As information about the grid is digitized, computers and cloud-based analytics have the potential to produce 20 percent cost savings by running and planning the grid more efficiently. Lee described legislative bills to lay out the framework for a clean transportation system, with benchmarks to reduce carbon as the market moves forward.
“It’s on government and regulatory agencies to make sure investments benefit everyone,” he said. “It is on the Public Utilities Commission (PUC) to make sure there are incentives for all people.”
THE LIMITS OF THE HAWAII CLEAN ENERGY INITIATIVE
Presenters attributed progress achieved over the last decade to the private sector, demonstrating not only private entities’ commitment to renewable and clean energy alternatives, but also recognition that such technologies are essential to Hawaii’s future self-sufficiency and resilience.
This panel was moderated by William Giese, Executive Director, Hawaii Solar Energy Association, with panelists Hermina Morita, Energy Dynamics; Alan Oshima, President and Chief Executive Officer, Hawaiian Electric Company; and Gerald Sumida, Partner, Carlsmith Ball LLP.
“There are no easy solutions,” said Morita. “HCEI lost crucial political alignment. The most urgent issue in the energy system is now in transportation and infrastructure, causing Hawaii’s future to be costlier than it should be.”
Sumida added, “HCEI came up with scenarios for 70 percent clean energy by 2030—a basis for a roadmap going forward, guidelines for short, medium and long-term goals. The vision for Hawaii needs to be updated. We could stand as a model for the world.”
Oshima concluded, “We must transition our commitment. The overall global perspective is how does the economy support where we want to be? State policy is important. All stakeholders need to collaborate on what we really want to accomplish for our state. It’s not just about energy. We must provide all things for customer value.”
BUSINESS OPPORTUNITIES CREATED BY HCEI
Ulupono Initiative General Partner Kyle Datta shared his insights on business opportunities created by HCEI, in a panel moderated by Luis Salaveria, Director, Department of Business, Economic Development and Tourism, State of Hawaii. Datta was joined by Dawn Lippert, CEO of Elemental Excelerator, and Wren Wescoatt, Principal of 7 Generation Consulting.
With HCEI marking its 10th year in 2018, the group gave its perspective on what the agreement accomplished and the stage it has set for the future.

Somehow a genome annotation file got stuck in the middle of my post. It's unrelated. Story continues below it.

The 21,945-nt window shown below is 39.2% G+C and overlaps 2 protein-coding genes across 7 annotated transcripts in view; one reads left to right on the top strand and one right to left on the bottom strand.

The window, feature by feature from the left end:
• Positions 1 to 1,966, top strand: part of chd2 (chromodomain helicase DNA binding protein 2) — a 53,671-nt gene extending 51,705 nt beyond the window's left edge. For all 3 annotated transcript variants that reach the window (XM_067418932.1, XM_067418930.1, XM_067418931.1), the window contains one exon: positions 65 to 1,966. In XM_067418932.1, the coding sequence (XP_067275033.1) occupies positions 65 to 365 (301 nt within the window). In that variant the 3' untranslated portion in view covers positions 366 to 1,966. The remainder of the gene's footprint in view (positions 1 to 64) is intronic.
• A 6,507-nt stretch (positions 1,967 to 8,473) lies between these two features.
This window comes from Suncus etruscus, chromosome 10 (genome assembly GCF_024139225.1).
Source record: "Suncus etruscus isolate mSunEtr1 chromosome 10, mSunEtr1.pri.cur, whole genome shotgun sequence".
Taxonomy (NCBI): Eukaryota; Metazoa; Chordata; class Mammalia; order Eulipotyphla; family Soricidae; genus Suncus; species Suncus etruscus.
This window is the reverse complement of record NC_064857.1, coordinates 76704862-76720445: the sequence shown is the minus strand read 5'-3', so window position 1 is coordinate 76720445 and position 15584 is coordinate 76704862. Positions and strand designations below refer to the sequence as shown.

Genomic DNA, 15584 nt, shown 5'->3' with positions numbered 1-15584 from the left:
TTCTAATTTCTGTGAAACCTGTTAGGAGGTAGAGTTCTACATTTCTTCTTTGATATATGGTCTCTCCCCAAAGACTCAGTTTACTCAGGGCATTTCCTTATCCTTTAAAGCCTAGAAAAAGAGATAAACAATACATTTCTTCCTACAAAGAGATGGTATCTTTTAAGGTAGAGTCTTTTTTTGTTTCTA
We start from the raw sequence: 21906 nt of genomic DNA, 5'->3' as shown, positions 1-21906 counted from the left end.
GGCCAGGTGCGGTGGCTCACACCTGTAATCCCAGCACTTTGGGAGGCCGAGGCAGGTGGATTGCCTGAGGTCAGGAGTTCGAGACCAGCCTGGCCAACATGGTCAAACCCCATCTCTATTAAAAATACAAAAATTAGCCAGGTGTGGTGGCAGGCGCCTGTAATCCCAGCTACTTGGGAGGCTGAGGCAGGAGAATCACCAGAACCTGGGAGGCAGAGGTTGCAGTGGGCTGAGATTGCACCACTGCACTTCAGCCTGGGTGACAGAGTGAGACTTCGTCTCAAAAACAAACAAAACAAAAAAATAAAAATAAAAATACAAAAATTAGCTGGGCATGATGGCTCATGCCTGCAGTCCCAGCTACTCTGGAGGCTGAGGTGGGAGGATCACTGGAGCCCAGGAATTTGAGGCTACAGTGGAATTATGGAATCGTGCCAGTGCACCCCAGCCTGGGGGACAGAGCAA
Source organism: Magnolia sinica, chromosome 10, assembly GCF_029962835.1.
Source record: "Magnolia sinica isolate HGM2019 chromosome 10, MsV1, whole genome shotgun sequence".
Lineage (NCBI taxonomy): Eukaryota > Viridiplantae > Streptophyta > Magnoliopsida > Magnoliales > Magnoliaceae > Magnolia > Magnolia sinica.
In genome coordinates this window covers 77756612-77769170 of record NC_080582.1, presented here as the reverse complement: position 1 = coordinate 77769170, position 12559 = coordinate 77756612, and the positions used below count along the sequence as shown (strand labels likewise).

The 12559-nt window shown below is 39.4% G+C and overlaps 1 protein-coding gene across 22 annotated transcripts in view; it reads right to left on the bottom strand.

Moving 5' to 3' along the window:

“HCEI changed the game over what was possible and what was desirable,” Datta said. “Consensus attracted interest and put the state on the map. It helped to galvanize large landowners to commit resources, getting not only the energy sector but the land sector to say we are going on with this work.”
Wescoatt added, “Progress is largely because of private interest, but HCEI set a direction providing an overarching policy that aligned government agencies. The state does not necessarily need to drive but can be helpful by setting the conditions for progress.”
Datta agreed, “Investors only invest if it’s a fair playing field. The investors and utilities need consistency of policy. One of the great things HCEI did was to really make the PUC independent.”
Lippert said, “The availability of local expertise and a qualified, skilled workforce is also vital. “From an innovator perspective, it’s a competitive market for innovation. The more aligned we are and the better leadership we have locally, the greater chance we have to attract talent.”
According to Lippert the plan must include how the state manages its data. Accurate empirical data is essential to providing decision-makers, both public and private, the information they need to act.
Lippert said, “The whole issue of how we share data in this state is a huge question. The business community is passionate about fixing the world for future generations. Entrepreneurs and clean energy actors are setting the stage for significant opportunities and new career paths for our youth. These jobs will not only help invent the future but will also lead to a cleaner and more resilient island.”
Elemental Excelarator Funds Kevala